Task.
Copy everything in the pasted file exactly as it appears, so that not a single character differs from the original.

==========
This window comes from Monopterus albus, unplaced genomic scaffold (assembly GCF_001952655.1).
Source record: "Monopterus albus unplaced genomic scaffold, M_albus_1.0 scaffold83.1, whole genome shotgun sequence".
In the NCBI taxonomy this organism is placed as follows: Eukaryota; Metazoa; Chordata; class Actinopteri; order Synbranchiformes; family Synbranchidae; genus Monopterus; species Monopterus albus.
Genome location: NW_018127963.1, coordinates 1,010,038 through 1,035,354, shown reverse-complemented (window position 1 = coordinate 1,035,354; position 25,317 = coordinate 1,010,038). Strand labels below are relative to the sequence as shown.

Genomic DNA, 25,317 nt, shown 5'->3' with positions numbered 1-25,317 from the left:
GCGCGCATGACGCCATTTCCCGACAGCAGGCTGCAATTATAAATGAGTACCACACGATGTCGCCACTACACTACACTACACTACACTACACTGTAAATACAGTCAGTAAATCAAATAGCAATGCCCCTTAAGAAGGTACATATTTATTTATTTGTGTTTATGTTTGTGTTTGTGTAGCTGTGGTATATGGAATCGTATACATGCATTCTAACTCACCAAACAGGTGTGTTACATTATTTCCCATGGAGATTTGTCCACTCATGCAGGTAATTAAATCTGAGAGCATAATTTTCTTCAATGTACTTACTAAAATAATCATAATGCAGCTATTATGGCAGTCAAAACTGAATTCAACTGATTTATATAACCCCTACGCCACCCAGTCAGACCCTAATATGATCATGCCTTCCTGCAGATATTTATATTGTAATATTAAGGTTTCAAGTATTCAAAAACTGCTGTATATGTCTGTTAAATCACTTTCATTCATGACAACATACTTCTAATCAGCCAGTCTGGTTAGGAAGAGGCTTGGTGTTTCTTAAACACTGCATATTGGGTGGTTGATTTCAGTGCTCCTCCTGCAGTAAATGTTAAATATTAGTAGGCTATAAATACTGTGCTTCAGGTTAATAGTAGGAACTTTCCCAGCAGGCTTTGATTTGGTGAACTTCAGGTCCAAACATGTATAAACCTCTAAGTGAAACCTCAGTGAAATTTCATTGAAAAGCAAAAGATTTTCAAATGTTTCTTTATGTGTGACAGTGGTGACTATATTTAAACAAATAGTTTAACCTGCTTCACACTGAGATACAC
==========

This window comes from Monopterus albus, unplaced genomic scaffold (assembly GCF_001952655.1).
Source record: "Monopterus albus unplaced genomic scaffold, M_albus_1.0 scaffold83.1, whole genome shotgun sequence".
In the NCBI taxonomy this organism is placed as follows: Eukaryota; Metazoa; Chordata; class Actinopteri; order Synbranchiformes; family Synbranchidae; genus Monopterus; species Monopterus albus.
Genome location: NW_018127963.1, coordinates 1,010,038 through 1,035,354, shown reverse-complemented (window position 1 = coordinate 1,035,354; position 25,317 = coordinate 1,010,038). Strand labels below are relative to the sequence as shown.

Genomic DNA, 25,317 nt, shown 5'->3' with positions numbered 1-25,317 from the left:
GCGCGCATGACGCCATTTCCCGACAGCAGGCTGCAATTATAAATGAGTACCACACGATGTCGCCACTACACTACACTACACTACACTACACTGTAAATACAGTCAGTAAATCAAATAGCAATGCCCCTTAAGAAGGTACATATTTATTTATTTGTGTTTATGTTTGTGTTTGTGTAGCTGTGGTATATGGAATCGTATACATGCATTCTAACTCACCAAACAGGTGTGTTACATTATTTCCCATGGAGATTTGTCCACTCATGCAGGTAATTAAATCTGAGAGCATAATTTTCTTCAATGTACTTACTAAAATAATCATAATGCAGCTATTATGGCAGTCAAAACTGAATTCAACTGATTTATATAACCCCTACGCCACCCAGTCAGACCCTAATATGATCATGCCTTCCTGCAGATATTTATATTGTAATATTAAGGTTTCAAGTATTCAAAAACTGCTGTATATGTCTGTTAAATCACTTTCATTCATGACAACATACTTCTAATCAGCCAGTCTGGTTAGGAAGAGGCTTGGTGTTTCTTAAACACTGCATATTGGGTGGTTGATTTCAGTGCTCCTCCTGCAGTAAATGTTAAATATTAGTAGGCTATAAATACTGTGCTTCAGGTTAATAGTAGGAACTTTCCCAGCAGGCTTTGATTTGGTGAACTTCAGGTCCAAACATGTATAAACCTCTAAGTGAAACCTCAGTGAAATTTCATTGAAAAGCAAAAGATTTTCAAATGTTTCTTTATGTGTGACAGTGGTGACTATATTTAAACAAATAGTTTAACCTGCTTCACACTGAGATACAC